By Kate Twitchin
Kate says: I love living by the sea in Cornwall with my husband and half a million seagulls. I’ve always scribbled but only really started to ‘put the hours in’ since I retired a few years ago and I’m loving every minute!
I leaned against the kitchen sink, watching his blood creeping slowly across the tiled floor towards the fridge. I was panting and sweating from the effort of the last few minutes. Standing there for what seemed like ages, waiting for my heart rate to come down, I wasn’t aware of what I was thinking but my subconscious was busy getting things straight for me. When I came round from that dreamlike state I felt incredibly calm and relaxed. I liked that feeling and didn’t want it to end.
This is what they don’t understand. One of the things. They think I should’ve been desperate to get everything sorted out. Dispose of the body, clean the kitchen, establish an alibi, get my story straight.
“You made no attempt to conceal the body.” This one, a new one, asks.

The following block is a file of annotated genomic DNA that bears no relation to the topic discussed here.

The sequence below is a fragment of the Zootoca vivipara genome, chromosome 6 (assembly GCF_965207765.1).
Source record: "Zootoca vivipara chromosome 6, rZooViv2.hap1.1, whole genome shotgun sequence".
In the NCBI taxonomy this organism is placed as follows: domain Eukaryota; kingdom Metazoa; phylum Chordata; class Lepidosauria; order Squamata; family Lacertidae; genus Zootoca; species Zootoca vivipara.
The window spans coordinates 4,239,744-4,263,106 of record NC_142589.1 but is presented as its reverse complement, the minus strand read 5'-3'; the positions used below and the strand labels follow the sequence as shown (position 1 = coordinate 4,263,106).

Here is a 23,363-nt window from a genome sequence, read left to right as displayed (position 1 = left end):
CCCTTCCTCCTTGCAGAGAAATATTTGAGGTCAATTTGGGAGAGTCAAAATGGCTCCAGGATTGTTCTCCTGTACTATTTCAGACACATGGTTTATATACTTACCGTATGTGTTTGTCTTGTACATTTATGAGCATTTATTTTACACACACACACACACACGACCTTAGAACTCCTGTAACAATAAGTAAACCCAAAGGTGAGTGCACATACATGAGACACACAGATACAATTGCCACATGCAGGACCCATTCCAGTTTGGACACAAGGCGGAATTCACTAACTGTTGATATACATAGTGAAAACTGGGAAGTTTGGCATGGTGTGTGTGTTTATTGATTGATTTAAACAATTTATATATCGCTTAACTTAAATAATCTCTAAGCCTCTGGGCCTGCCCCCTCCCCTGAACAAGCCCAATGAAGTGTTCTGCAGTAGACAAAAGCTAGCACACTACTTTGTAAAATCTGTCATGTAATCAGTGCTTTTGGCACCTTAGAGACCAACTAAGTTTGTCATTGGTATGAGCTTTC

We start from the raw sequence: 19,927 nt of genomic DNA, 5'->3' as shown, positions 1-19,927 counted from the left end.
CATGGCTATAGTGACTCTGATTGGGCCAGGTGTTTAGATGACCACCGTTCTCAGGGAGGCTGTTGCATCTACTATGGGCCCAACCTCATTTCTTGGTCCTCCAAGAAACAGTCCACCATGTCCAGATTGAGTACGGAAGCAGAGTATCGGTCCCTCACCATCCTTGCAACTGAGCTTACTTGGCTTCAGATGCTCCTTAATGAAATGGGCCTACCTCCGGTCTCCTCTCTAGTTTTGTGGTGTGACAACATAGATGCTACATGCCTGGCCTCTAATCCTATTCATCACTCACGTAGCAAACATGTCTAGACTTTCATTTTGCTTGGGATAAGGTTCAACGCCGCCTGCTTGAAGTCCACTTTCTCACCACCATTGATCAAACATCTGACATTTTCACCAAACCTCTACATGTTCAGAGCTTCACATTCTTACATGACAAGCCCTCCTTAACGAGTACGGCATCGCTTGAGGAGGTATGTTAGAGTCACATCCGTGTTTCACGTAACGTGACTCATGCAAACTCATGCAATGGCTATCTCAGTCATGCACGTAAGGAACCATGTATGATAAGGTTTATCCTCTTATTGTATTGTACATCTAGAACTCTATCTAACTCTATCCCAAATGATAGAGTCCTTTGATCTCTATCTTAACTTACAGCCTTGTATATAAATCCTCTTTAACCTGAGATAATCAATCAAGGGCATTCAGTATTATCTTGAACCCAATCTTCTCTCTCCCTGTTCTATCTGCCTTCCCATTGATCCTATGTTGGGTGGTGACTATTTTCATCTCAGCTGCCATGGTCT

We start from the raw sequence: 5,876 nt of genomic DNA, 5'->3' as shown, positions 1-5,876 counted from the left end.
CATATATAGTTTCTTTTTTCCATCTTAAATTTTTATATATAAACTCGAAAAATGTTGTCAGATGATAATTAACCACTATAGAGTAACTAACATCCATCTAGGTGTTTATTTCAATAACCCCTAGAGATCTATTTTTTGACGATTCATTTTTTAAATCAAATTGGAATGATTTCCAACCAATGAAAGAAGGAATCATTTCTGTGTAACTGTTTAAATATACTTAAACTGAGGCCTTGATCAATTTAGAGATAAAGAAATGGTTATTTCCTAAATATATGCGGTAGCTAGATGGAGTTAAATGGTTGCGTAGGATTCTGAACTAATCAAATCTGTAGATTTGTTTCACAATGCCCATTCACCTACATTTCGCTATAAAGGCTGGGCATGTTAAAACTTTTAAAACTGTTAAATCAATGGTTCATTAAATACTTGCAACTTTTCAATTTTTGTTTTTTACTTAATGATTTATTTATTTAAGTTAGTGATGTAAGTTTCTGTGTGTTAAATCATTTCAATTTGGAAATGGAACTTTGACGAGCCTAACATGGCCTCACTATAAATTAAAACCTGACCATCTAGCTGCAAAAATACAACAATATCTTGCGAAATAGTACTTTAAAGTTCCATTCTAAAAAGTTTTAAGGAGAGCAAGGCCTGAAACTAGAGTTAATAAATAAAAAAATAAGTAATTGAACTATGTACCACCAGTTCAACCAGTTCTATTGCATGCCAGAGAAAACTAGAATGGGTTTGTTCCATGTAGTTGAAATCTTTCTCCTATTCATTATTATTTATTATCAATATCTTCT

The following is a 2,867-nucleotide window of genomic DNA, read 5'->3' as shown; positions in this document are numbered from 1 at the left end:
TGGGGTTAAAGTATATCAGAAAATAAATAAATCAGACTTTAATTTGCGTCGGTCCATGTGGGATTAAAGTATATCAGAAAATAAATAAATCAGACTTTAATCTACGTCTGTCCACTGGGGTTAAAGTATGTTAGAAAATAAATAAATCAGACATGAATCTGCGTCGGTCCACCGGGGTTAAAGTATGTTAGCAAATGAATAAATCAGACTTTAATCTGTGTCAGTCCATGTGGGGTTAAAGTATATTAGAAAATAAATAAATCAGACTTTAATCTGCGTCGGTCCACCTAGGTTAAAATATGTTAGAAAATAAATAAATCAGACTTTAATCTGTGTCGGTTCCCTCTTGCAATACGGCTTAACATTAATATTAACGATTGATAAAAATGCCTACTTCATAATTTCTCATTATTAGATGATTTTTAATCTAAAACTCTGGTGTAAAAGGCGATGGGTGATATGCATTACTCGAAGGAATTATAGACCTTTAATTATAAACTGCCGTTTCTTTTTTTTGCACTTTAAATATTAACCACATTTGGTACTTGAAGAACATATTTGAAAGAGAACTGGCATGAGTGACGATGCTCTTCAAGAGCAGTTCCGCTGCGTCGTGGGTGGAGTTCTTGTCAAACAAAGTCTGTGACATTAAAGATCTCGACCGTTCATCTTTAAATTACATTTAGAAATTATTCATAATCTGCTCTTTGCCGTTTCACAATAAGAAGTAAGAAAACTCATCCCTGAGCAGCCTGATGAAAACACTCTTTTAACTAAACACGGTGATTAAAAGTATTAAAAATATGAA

Are you asking me, or telling me? You’ve got the file, it’s all in there.
“I couldn’t be bothered,” I tell her, same as I’ve told all the others.
There was no way I could’ve carried him out to the car. I knew that any practical method of disposing of the body would have been difficult and messy, and exhausting.
Just cleaning up the pool of blood on the floor and the spatters on the cupboard doors made me think of the worst kind of dreary housework. We’d always shared the household chores, taking it in turns to vacuum and dust, clean the bathrooms and put out the rubbish. He was hopeless at ironing and I was useless around lawn mowers, drains and gutters, so those jobs were mine and his respectively. We were a good team, we complemented each other.
“Can I go back to my cell now, please?” I ask her. Sophie. Sophie Something.
“Just a little longer, if you could, I’d be grateful, I . . .”
Dear little thing, nervous as a kitten. What on earth made her choose psychology, criminal psychology, as a career?
“Had there been any violence in the relationship before that night?”
No, I told her, never. Our marriage was good, we were happy together. Buying furniture, hanging wallpaper, learning to cook, how to wire a plug; it was all good fun. We became adventurous over the years and did some ambitious DIY, working well together. We laughed when we bricked up the external door to a coal-house and knocked down the wall inside to make the kitchen bigger, joking how easy it would have been to brick up a dead body in that little room. Ha ha.
“You didn’t have children, why was that?”